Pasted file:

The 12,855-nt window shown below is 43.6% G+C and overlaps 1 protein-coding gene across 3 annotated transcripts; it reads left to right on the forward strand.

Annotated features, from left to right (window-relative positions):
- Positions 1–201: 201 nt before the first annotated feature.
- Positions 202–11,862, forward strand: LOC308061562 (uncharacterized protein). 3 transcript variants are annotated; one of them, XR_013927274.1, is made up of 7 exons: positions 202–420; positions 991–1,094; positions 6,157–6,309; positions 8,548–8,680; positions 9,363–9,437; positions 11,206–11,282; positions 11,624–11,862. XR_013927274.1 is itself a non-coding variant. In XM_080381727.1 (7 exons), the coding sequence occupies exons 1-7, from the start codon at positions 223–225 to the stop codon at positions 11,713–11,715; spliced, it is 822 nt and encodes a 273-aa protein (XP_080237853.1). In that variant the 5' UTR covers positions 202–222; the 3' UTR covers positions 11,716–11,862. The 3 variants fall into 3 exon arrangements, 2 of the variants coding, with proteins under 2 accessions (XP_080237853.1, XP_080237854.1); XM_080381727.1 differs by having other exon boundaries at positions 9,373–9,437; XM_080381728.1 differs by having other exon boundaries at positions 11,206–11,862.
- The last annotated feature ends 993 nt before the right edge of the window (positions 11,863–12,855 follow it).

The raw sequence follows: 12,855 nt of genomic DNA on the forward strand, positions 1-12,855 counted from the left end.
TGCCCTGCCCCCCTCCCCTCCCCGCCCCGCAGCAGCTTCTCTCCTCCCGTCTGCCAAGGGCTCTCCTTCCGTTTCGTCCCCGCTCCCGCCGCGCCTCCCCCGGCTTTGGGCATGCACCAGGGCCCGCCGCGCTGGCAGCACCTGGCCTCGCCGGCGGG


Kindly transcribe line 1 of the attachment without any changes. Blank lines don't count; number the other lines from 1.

The 12,855-nt window shown below is 43.6% G+C and overlaps 1 protein-coding gene across 3 annotated transcripts; it reads left to right on the forward strand.